After we posted Kolourz's new single "Freinds" I thought it would be great if he could curate our next mini mix. Lucky for us he was happy to obliged and just like his own creations the mix really hits the spot. We also emailed a few questions which he answered candidly.
The Atlanta-based producer gets busy effortlessly blending Stereofox favourites like Tycho, Bonobo, Shigeto, Toro y Moi alongside BAFTA-winning multi-instrumentalist Ólafur Arnalds and virtuoso bassist and singer-songwriter Stephen Bruner aka Thundercat. Listen, read, share and spread the word about Kolourz.
Tracklist: 01. Ólafur Arnalds - Þú ert jörðin 02. Bonobo - First Fires 03. Tycho - Awake 04. Shigeto - Ann Arbor Part 3 and 4 05. Toro y Moi - Grown Up Calls 06. Thundercat - Them Changes 07. Bonobo - Transits 08. Tycho - Awake 09. Shigeto - R Life 10. Ólafur Arnalds - Tomorrow's Song
Speeches by Carl Sagan’
For those who might be new to Kolourz. Tell us a little bit about your background?
Kolourz was created in 2012, when I started composing, producing and performing original music. Prior to 2012, I played in different blues bands at local bars. It took some time for me to get used to composing and performing alone. But it wasn’t long until I started to find solace in working independently on a piece. Overtime, I slowly built up my own live show setup and started performing at Atlanta venues and festivals in the Southeast. So far, I've had the opportunity to share the stage with some of my favorite artists including George Evelyn, aka Nightmares on Wax.
I read online that you grew up listening to Smashing Pumpkins and Modest Mouse. What sparked your interest in electronic music?
I actually became interested in electronic music during my freshman year of college. I was taking a class in music technology at the time, and my friend showed me Ableton 8. I lived in a dorm and couldn't make any noise, so I would plug my guitar into my laptop, put on my headphones, and work on music all night instead of doing homework. I couldn’t really bump the jams, but I made the most out of the tools I had. Digital audio workstations (DAWS) gave me the opportunity to create music without a room full of instruments, which opened up the electronic world to me.
I watched the Desktop set you did earlier this year (very cool) and noticed a couple of guitars in the background. How many instruments do you play?
Thank you, I always have fun doing those impromptu sets. Guitar was the first instrument I learned, but I also play drums and piano. I enjoy unique musical instruments from different cultures and incorporating their sounds into my music. Over the summer, I was studying in China and picked up an erhu – a two-string instrument similar to the violin. I'm still trying to figure it out.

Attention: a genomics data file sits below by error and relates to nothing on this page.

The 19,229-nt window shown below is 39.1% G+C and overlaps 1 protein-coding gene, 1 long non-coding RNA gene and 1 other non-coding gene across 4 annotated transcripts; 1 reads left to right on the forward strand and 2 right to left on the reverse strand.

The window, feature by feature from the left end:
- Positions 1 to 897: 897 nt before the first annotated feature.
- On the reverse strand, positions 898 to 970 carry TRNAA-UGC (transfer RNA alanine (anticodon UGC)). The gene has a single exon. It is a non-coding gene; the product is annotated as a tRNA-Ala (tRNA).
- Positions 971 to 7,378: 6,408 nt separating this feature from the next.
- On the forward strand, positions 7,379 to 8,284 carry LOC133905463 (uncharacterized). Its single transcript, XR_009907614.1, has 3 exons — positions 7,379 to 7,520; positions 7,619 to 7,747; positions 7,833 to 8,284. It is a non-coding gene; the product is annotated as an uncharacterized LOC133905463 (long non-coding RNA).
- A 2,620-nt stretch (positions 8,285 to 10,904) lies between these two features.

Being an independent artist and having to invest in physical albums and merchandise can be pretty cost-prohibitive. This has challenged me to discover different ways of distributing my work. Thankfully streaming services created a medium for artists to release their music through, which has given me the ability to connect with new audiences.
Best piece of advice (musically) you’ve ever been given?
Several years ago, I wrote Daedelus, and he was kind enough to respond with some of the best music industry advice I have ever received. I learned from him the importance of embracing my own unique sound and connecting with like-minded individuals who share my vision. His advice meant a lot. I still have his letter.
You recently released your second album. Can you talk about the process of making The Age Of Stars?
After a year or so of writing and composing songs, I released my second full-length album, comprised of all new material. "The Age of Stars" album concept was based on a lecture I heard by physicist Michio Kaku discussing the future plausibility of space exploration. He theorized what one might see in the last days of our existence, when the stars run out of hydrogen and the night sky turns into a dark abyss. Drawing inspiration from this I set out to build an album that positioned the listener in that moment. I hope in the end it moves people to spend a little more time each night looking at the giant fusion wonders that litter our night skies.
Your music doesn’t fit easily into one genre. Is there anything new musically that you’d like to do in the future that’s very different from what you’ve been doing?
Recently I worked on the track "Friends" with Los Angeles vocalist Nori. I'm looking forward to future collaborations.
What artist inspires you at the moment? And if you could collaborate with one artist, who would it be?
At the moment, Simon Green of Bonobo is one of the most inspiring artists to me. I watched his awesome full band performance on KEXP and was really impressed with the sound. Seeing his work progress from laptop sets to a full band is encouraging — I'd like to achieve something similar. Having the chance to collaborate with him would be an incredible learning experience.
I was checking out your Instagram, and some of the photos are amazing. Are you a keen photographer?
Thanks! Photography is another one of my creative outlets. Many of my songs are inspired by nature, and I like to complement them with photographs of the beauty I see around me.
So what's next for Kolourz
It’s hard to say. I would like to release a third album with some new artist collaborations and original material on a label I connect with.